DMAA Sales Banned in US Military Commissaries
December 29, 2011
WASHINGTON—The Department of Defense temporary halted the sales of products containing 1,3-dimethylamylamine (DMAA) within military facilities after recent reports showed two soldier deaths and additional adverse health effects in other service members may be related to use of the dietary supplements.
DMAA has recently been in the news with a California class action lawsuit that claims bodybuilding and weight management supplements from Florida-based BPI Sports contained undisclosed DMAA, and a new requirement from American Herbal Products Association (AHPA), which says its members will no longer be able to label it as geranium oil or as any part of the geranium plant (Pelargonium spp.).
The Department of Defense's moratorium will remain in effect pending further review of relevant scientific evidence and reported events, officials said.
The Assistant Secretary of Defense for Health Affairs Jonathan Woodson asked the surgeons general of the military services to conduct a review of available scientific evidence and adverse event reports (AERs) to better understand any potential relationship between DMAA and these events. Recommendations from this review will guide further decisions, officials said.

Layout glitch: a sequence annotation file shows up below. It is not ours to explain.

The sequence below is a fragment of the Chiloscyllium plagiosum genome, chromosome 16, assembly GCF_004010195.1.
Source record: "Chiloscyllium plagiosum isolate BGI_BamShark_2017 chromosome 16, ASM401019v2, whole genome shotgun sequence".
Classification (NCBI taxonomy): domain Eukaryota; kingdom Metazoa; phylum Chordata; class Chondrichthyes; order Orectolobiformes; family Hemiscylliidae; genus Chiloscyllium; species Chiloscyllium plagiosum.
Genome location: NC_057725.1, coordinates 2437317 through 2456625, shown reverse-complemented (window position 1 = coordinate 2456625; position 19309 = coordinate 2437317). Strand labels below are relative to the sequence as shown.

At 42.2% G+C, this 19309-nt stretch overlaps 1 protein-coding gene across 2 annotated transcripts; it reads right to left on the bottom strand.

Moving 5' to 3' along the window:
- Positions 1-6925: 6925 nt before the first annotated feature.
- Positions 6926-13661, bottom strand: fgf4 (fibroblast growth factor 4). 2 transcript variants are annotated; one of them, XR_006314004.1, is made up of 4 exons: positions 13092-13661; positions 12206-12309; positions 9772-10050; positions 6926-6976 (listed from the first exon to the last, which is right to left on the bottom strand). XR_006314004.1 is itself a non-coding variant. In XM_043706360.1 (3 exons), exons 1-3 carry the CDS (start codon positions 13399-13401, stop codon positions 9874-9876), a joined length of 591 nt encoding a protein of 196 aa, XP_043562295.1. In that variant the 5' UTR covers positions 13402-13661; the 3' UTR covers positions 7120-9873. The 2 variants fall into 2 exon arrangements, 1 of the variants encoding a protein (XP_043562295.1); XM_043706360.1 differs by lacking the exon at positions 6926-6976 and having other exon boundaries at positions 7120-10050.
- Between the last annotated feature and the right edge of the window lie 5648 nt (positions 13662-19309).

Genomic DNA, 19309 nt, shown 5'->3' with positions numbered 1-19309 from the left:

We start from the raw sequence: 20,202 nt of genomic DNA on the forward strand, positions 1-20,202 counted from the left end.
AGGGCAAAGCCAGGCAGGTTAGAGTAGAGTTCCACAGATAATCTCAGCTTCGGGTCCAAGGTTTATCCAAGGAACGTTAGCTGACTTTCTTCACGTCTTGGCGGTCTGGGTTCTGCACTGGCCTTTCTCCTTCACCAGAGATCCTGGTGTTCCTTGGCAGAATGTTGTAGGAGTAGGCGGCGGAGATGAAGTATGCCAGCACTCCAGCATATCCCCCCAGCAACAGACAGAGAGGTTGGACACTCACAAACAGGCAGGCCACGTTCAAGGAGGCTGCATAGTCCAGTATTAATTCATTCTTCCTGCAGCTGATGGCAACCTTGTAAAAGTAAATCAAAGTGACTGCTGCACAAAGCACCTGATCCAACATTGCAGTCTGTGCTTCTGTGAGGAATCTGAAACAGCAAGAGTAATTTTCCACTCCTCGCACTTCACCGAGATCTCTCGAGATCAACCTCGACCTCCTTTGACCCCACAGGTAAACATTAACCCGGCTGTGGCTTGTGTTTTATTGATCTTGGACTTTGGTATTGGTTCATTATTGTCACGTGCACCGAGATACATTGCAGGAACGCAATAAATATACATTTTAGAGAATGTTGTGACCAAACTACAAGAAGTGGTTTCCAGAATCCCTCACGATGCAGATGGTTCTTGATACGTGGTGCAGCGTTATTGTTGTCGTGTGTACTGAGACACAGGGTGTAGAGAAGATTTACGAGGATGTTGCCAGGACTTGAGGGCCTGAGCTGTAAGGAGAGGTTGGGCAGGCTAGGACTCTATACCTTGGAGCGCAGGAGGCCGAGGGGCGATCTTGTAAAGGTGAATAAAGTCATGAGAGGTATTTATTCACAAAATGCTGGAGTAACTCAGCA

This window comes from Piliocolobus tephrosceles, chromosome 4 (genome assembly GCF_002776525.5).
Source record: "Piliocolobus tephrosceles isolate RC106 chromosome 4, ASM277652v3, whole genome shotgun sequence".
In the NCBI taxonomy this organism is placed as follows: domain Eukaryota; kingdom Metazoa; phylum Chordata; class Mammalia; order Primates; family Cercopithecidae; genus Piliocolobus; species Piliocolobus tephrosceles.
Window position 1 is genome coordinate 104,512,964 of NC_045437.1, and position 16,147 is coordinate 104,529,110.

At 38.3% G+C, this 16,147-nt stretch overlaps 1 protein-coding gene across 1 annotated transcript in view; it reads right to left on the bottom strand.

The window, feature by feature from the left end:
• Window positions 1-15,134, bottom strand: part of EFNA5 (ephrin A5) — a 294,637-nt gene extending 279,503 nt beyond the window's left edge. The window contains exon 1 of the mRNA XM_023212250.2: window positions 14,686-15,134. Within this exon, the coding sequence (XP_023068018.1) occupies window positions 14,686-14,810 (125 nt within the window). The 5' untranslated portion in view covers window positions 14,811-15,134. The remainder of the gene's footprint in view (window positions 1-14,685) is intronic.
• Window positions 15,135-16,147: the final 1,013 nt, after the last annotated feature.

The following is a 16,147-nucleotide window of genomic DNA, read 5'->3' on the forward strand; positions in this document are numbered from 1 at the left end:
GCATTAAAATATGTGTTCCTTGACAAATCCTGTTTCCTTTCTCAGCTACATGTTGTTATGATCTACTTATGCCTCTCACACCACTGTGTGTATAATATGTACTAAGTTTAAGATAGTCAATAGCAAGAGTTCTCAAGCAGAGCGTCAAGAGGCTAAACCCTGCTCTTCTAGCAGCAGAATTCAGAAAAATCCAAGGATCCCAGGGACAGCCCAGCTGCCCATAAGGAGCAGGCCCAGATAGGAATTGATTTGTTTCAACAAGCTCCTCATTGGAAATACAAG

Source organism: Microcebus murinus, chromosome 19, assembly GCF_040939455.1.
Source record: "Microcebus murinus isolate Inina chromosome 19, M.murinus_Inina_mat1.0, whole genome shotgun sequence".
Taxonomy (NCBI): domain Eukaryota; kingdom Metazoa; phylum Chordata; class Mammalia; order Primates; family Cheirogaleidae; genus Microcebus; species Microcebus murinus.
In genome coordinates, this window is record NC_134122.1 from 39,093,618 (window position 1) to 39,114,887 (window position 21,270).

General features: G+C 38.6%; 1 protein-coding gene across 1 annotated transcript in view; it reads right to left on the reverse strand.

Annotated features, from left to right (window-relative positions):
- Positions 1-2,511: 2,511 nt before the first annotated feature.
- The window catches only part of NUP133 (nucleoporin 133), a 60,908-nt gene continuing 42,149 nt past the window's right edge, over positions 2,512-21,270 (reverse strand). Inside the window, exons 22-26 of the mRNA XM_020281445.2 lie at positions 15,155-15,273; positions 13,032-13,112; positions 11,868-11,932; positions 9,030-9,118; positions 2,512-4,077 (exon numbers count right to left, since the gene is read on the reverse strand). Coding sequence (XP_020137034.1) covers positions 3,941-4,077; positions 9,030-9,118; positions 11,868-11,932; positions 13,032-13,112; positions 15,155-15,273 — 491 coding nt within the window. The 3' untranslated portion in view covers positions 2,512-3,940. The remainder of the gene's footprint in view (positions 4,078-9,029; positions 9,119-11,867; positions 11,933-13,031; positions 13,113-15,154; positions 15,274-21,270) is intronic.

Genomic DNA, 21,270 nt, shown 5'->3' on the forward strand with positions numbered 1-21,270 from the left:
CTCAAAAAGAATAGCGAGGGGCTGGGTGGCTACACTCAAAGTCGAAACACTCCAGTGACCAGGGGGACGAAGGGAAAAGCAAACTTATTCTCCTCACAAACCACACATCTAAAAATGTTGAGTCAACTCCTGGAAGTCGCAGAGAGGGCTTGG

"We support the decision of the Military Exchanges and Commissaries to remove products containing DMAA from their shelves until we can make a further determination about the safety of this ingredient," said Michael Kilpatrick, the deputy director of Force Health Protection and Readiness Programs with the Office of the Deputy Assistant Secretary of Defense for Force Health Protection and Readiness.
"We are concerned about reports of heat illness, kidney (and) liver damage, and sudden death in service members who reportedly used products containing DMAA," Kilpatrick said.
DMAA is a vasoconstrictor and central nervous system stimulant. Opponents argue it is an amphetamine-like ingredient that poses a serious health risk and has potentially life-threatening side effects.